Kids and the Covid-19 vaccine

By Stuff reporter

The Whole Truth: Covid-19 Vaccination | By Stuff reporter Florence Kerr.

Children under 12 are not yet eligible for the Pfizer Covid-19 vaccine here or in other countries — but that may soon change.

Medsafe, New Zealand’s medicines regulator, granted the vaccine provisional approval for use in children aged 12 to 15 in June. Vaccinations for this age group began in August and are now well underway: two-thirds of 12 to 15-year-olds have received their first dose already.

Medsafe hasn’t received an application from Pfizer to broaden its use to younger children.

But Pfizer has now made a formal submission to the Food and Drug Administration (FDA) in the United States to allow use of the vaccine in American children aged 5 to 11. A meeting to consider the submission has been scheduled for October 26 and, if approved, similar requests to New Zealand and other governments will likely follow.

Ongoing research shows that the vast majority of children experience Covid-19 as a mild illness. A recent Australian study found only two per cent of children in NSW needed hospital-level care and many of those admissions were not for Covid alone. A pre-print study from Uruguay found children aged 0 to 9 have almost no chance of dying from the disease — though the risk is not zero.

So if the virus isn’t a big health risk for most children, why vaccinate them?

Although the risk of serious illness is low, the Delta variant is proving more transmissible among children and young people (just as it is in the adult population). That same Australian study found transmission was five times higher with the Delta variant than previous strains of the virus.

It’s partly a numbers game. Higher transmission leads to more cases, and more severe cases, including in children — with those who have pre-existing health conditions at greater risk.

The current outbreak in New Zealand has included cases at more than 10 primary schools, high schools and universities. As of October 12, 278 of the cases identified in this outbreak (17 per cent) are in children aged 0 to 9 years old. Another 331 are in those aged between 10 and 19 (20 per cent).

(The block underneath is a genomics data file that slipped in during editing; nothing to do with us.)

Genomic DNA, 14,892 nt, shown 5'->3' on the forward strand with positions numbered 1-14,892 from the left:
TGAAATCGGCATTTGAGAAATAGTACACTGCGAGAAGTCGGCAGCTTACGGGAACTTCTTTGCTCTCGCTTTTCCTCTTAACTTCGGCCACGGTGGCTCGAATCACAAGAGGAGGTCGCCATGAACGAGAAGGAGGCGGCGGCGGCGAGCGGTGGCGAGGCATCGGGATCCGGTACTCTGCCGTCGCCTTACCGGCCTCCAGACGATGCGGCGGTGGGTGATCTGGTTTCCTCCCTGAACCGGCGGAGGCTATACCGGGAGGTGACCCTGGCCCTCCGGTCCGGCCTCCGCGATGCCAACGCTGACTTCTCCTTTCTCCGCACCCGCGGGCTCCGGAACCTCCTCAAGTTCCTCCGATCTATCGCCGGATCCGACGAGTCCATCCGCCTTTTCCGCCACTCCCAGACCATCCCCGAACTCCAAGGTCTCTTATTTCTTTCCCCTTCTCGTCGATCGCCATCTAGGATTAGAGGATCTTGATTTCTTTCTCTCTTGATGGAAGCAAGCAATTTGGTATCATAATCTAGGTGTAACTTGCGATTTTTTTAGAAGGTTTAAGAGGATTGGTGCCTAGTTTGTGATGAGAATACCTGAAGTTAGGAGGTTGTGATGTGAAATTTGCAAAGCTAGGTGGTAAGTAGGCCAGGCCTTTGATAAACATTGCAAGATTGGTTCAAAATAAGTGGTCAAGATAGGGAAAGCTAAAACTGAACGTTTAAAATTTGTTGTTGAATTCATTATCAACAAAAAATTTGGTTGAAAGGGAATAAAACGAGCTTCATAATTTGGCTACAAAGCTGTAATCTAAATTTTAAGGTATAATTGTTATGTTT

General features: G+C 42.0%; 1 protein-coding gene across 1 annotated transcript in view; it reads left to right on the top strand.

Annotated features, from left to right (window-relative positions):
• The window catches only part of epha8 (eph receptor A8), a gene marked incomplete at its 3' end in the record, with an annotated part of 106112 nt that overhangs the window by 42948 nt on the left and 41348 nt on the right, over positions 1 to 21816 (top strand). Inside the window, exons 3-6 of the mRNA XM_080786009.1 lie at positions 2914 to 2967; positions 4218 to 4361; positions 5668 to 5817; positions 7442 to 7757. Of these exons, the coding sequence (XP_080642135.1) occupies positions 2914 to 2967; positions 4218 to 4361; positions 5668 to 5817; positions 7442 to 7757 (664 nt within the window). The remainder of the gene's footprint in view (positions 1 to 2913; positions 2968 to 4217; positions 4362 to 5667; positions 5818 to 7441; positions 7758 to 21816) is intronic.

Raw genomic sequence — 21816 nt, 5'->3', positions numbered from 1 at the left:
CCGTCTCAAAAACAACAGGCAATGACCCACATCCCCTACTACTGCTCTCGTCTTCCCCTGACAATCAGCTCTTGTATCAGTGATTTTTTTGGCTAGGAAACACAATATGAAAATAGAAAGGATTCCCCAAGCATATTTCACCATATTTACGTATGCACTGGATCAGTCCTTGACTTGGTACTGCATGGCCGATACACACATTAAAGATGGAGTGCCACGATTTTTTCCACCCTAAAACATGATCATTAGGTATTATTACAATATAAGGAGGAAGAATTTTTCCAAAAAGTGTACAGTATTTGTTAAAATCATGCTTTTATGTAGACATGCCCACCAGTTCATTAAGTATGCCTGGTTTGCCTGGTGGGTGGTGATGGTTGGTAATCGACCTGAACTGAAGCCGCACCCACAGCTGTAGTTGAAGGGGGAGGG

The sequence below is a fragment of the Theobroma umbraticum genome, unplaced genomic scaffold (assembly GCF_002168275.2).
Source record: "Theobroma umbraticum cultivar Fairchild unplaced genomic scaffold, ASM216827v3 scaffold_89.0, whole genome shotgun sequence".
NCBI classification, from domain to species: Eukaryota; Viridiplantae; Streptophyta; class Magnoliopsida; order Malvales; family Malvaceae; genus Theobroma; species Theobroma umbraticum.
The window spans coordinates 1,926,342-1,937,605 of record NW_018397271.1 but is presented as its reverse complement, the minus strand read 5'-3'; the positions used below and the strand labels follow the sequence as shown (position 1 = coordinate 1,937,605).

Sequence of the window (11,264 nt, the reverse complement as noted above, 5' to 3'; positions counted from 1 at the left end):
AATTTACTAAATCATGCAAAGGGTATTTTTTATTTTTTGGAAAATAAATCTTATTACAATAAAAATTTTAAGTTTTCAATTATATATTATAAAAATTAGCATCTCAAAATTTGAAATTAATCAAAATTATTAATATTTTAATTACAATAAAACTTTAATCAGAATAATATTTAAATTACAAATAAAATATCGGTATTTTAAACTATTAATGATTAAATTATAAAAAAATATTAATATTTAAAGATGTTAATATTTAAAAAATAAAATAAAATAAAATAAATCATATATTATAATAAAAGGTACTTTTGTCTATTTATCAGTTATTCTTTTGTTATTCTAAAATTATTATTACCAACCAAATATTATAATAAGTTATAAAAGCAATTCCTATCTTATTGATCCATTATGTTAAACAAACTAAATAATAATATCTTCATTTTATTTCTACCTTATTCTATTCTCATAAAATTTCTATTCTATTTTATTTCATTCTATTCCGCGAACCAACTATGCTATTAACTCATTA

The New South Wales study found that children were more likely to get Covid-19 from an adult than vice versa, but once they did get infected, were highly likely to pass it on to their entire household.

So, although children themselves may not get seriously ill from Covid, they can have a hand in the spread of the virus. Real-world data and modelling suggests that the Delta variant may have put herd immunity out of reach — but vaccinating as many people as possible does still slow the spread. That helps to protect everyone, including children's parents, grandparents, and other caregivers and relatives. Extending vaccination to the 460,000 primary school-aged kids in New Zealand would expand the eligible population to about 95 per cent of the total population.

What does data say about the safety and effectiveness of the Pfizer vaccine in that age group? Clinical trial data showed a robust antibody response and good safety among 2268 children aged 5 to 11. 

The antibodies the vaccine generated in these young trial participants were similar to the levels that have proven to be protective in older age groups. Pfizer has already reported 100 percent efficacy among children and teenagers aged 12 to 15 years.

The trial found some of the children suffered mild side effects similar to those in older age groups, such as a sore arm. The study is ongoing but, because it only involves a few thousand people, has yet to detect any extremely rare side effects such as myocarditis (inflammation of the heart muscle), which is estimated to occur in about 60 boys aged 12 to 17 for every million second doses (the frequency is eight in a million for girls aged 12 to 17).

There’s no guarantee that the vaccine will be approved for 5 to 11-year-olds here but if it is, the move has already been made easier for parents. In September, the Covid-19 Technical Advisory Group (CV-TAG), which advises the government, recommended that most routine vaccinations such as MMR, HPV and the influenza vaccine can be given before, after, or at the same time as the Pfizer Covid-19 vaccine. The only exception to this is the shingles vaccine, which has a recommended seven-day gap.

Medsafe NZ group Manager Chris James says if or when Pfizer does submit an application, Medsafe will prioritise the assessment of the data for the 5 to 11-year-old age group.

If Medsafe provisionally approves the Pfizer vaccine for that age group, the technical advisory group will provide further clinical and scientific advice before it goes to Cabinet for a final ‘decision to use’.

Reporting disclosure: This post was reviewed by The Whole Truth: Covid-19 Vaccination panel members Dr David Murdoch, an infectious diseases expert at the University of Otago, and Dr Rawiri Jansen, a GP and clinical director of a primary healthcare organisation.